When she came to Evanston in 1874 she helped found the Evanston Political Equality League and later served as president of the Illinois Woman’s Suffrage Association. In the national movement, she was a close associate of both Elizabeth Cady Stanton and Susan B. Anthony, and a firm supporter of their approach which was to emphasize women’s equal rights and status with men.
In 1889, Harbert founded and served as the first president of one of Evanston’s oldest organizations: The Woman’s Club of Evanston. Though the Woman’s Club never explicitly endorsed women’s suffrage, women could discuss various issues and form friendships with other women in the community. The Woman's Club of Evanston exists to this day.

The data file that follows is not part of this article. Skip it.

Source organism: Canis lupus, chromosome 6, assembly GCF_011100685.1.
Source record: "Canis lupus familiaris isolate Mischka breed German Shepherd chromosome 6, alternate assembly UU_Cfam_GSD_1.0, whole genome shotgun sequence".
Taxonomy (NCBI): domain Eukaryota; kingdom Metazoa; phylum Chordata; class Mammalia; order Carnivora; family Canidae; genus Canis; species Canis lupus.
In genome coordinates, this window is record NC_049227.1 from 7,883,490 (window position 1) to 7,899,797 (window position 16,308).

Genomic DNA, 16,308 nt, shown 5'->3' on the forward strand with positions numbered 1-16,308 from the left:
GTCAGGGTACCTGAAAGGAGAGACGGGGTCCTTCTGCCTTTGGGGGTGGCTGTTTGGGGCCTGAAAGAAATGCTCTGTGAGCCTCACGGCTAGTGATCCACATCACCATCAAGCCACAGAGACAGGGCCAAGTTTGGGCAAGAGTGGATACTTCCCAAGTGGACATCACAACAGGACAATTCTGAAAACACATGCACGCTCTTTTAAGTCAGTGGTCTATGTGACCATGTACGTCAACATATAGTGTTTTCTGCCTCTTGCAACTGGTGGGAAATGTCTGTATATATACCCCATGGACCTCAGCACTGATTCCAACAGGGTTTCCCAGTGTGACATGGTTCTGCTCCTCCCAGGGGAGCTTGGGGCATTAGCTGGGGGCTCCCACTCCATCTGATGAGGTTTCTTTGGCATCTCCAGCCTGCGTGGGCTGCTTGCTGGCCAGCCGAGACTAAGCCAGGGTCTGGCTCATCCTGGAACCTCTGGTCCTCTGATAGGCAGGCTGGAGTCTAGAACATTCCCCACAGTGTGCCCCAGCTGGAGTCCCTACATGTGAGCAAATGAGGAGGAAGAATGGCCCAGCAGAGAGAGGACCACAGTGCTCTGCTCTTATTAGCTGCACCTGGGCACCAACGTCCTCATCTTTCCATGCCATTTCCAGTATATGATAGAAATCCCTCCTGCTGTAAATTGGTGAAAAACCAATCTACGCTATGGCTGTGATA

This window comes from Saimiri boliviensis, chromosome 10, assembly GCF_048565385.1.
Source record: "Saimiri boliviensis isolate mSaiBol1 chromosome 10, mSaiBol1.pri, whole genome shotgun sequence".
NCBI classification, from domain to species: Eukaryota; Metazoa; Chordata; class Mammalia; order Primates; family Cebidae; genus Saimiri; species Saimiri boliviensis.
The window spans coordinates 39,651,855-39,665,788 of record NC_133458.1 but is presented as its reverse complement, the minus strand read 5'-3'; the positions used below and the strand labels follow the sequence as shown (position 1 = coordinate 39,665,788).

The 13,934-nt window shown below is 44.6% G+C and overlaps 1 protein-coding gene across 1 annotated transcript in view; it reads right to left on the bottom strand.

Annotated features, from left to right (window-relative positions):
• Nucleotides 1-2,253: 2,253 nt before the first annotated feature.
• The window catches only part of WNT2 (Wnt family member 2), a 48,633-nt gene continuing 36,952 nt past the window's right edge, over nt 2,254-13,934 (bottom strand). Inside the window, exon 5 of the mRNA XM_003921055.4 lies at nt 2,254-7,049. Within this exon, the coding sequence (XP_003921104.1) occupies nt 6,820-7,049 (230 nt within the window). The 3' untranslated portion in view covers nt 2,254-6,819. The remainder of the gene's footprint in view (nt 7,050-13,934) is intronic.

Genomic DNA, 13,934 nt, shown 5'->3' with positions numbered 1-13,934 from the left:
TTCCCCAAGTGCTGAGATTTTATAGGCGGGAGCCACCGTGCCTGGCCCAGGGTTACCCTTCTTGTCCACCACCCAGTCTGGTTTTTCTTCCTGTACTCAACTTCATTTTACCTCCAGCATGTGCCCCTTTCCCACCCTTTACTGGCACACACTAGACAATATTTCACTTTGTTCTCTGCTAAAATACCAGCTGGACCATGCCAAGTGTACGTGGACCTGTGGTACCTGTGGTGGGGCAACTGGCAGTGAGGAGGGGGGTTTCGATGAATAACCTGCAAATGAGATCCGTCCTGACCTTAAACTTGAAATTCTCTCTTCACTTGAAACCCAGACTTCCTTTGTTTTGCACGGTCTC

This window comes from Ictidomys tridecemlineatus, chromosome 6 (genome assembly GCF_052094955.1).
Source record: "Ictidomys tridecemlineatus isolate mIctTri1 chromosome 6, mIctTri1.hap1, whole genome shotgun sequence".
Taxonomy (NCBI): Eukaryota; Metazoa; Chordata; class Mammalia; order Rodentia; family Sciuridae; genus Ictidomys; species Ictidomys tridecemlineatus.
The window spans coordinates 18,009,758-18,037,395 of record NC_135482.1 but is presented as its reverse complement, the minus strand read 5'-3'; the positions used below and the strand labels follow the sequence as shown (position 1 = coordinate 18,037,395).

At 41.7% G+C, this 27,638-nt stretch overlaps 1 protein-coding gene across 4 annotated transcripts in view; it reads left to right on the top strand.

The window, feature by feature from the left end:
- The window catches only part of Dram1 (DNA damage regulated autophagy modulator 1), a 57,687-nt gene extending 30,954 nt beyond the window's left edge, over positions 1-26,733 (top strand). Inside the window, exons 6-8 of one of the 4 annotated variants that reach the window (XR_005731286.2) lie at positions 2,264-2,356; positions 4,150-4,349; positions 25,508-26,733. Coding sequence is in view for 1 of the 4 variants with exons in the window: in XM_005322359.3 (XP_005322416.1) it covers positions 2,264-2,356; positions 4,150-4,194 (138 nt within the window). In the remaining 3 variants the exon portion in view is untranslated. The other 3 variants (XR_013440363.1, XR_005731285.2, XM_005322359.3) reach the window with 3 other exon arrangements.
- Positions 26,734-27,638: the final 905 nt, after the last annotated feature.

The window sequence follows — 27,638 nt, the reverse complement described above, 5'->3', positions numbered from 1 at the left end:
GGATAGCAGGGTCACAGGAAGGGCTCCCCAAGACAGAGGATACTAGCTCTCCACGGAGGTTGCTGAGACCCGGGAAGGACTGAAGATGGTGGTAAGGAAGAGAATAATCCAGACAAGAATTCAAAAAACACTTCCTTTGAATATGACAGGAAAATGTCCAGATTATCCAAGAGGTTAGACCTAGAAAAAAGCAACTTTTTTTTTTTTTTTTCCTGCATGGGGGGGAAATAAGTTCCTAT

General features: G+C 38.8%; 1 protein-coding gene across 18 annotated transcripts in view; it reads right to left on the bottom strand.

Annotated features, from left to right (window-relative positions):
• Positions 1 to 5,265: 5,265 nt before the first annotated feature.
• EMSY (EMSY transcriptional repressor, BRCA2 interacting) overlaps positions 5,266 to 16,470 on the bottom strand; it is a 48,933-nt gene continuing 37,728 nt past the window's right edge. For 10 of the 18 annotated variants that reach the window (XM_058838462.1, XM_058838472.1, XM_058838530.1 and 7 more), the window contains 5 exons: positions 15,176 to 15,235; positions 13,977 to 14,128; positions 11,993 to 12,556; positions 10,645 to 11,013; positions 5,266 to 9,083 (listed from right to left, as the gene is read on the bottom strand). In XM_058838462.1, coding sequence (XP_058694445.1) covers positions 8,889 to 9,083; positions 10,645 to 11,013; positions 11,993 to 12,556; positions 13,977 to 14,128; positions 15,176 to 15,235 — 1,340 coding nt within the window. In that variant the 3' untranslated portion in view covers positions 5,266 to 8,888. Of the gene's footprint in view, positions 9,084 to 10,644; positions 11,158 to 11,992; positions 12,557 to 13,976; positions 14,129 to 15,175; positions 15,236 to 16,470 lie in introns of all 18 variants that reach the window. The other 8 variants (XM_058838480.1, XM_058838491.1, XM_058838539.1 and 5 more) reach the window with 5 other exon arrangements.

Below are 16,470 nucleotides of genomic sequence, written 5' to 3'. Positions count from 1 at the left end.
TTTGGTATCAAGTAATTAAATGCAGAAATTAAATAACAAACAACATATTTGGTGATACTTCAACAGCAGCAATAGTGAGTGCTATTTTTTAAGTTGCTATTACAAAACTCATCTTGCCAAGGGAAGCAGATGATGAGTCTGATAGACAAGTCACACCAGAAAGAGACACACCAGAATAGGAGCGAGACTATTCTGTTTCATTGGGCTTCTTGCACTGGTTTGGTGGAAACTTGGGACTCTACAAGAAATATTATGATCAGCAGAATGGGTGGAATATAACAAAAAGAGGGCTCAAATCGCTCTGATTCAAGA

Harbert’s insistence on the relationship between temperance and the vote reformed the way many people viewed the women’s suffrage movement, including Frances Willard. She was a leading architect of the idea that women deserved the right to vote not simply because they were equal citizens but because women would bring their benevolent natures with them to the voting booth and positively influence issues facing their communities and country with their votes. Not everyone agreed with this approach as it emphasized rather than altered women’s traditional role as caregivers – but alongside the argument for women’s equal rights, it became an influential and powerful argument in support of women’s suffrage.
Harbert was a keen thinker and strategist for the suffrage movement.